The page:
Classics Literature

On Heroes

Are heroes important? I’m not necessarily referring to modern heroes, and certainly not superhero movies (though I have certain soft spots for various “superheroes”). I’m referring to the heroes of old, those names and legends of myth, history, and our cultural consciousness.

Why should we be concerned with heroes, especially those heroes long dead and whose deeds are only recorded in ancient books often thousands of years old? While it is customary to read the heroes of yesteryear as superhuman demigods superior to us—this is certainly true, in some respects, say with Hercules—the fact remains that the heroes of antiquity were humans just like us. They have passions, desire, and a human heart just as much as we do today. The difference: they weren’t cuddled in our comfortable technological age; they struggled in the flesh and blood world of human existence in all of its tumult and turbulence.

The importance of heroes is that their stories can awaken us from our own slumber to rediscover the intensity and passion of human life and existence. In their faces, in their names, in their struggles, our hopes, dreams, and aspirations are also discovered. While we may not etch our names into eternity like Achilles and Odysseus, their stories of love, compassion, and forgiveness still inspire us and move us to actualize the human life that they sought, failed to achieve, or struggled to achieve.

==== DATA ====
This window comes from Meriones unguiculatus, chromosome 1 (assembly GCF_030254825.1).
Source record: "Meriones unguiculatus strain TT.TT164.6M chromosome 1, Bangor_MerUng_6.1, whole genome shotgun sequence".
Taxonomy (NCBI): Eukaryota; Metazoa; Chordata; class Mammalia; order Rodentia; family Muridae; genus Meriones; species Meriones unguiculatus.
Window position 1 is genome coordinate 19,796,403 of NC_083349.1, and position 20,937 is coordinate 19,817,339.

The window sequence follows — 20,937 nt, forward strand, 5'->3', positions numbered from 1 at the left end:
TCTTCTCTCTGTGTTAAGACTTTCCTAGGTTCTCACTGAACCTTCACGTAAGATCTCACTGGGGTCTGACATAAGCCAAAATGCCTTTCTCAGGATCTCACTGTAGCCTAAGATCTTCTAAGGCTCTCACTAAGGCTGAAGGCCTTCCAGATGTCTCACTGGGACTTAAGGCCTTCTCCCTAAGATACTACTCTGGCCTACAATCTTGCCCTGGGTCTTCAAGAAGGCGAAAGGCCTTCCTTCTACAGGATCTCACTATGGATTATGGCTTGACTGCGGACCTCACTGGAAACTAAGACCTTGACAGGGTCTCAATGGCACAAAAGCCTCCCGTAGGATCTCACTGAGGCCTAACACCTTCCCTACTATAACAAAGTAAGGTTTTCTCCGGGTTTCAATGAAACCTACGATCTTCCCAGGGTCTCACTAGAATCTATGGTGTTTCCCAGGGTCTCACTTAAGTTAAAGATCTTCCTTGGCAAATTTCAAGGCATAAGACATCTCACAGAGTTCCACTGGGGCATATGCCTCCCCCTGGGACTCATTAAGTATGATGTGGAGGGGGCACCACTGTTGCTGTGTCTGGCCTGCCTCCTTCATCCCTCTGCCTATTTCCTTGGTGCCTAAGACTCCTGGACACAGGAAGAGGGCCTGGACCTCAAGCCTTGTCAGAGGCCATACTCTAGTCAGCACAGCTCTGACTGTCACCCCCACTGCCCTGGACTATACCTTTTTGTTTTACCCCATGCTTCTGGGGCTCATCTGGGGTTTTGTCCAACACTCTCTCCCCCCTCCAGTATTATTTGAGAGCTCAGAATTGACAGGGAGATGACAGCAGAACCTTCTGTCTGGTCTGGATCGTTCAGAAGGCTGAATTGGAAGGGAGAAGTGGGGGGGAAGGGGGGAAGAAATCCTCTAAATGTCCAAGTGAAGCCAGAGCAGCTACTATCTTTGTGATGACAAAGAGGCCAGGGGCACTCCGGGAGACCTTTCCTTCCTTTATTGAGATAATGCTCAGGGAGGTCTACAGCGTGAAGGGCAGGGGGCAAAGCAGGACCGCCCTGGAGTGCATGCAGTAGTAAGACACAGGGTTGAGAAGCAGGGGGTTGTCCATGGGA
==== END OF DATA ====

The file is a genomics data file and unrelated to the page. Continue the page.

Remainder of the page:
In fact, the heroic insight of Achilles reminds us that we can all be heroes. For the most heroic thing is human love. As he accosts Odysseus whom showered him with praise upon meeting him in the underworld, these words are uttered from the voice of the greatest Homeric hero: “I’d rather slave on earth for another man—some dirt-poor tenant farmer who scrapes to keep alive—than rule down here over all the breathless dead. But come, tell me the news about my gallant son.” Heroes from antiquity like Achilles and Odysseus wanted love. As human creatures filled with the same soul, heart, and spirit, we too desire love. Their stories can inspire to venture out into the messy and often grisly world to discover the one reality that brings serenity in the midst of darkness, death, and destruction. We can die alone, comforted in our homes, apartments, and beds; or we can die in the grand pilgrimage of love seeking, struggling, and perhaps finding, the love that governs the moon and the other stars.


Hesiod, Paul Krause in real life, is the editor of VoegelinView and a writer on art, culture, literature, politics, and religion for numerous journals, magazines, and newspapers. He is the author of The Odyssey of Love and the Politics of Plato, and a contributor to the College Lecture Today and the forthcoming book Diseases, Disasters, and Political Theory. He holds master’s degrees in philosophy and theology (biblical & religious studies) from the University of Buckingham and Yale, and a bachelor’s degree in economics, history, and philosophy from Baldwin Wallace University.


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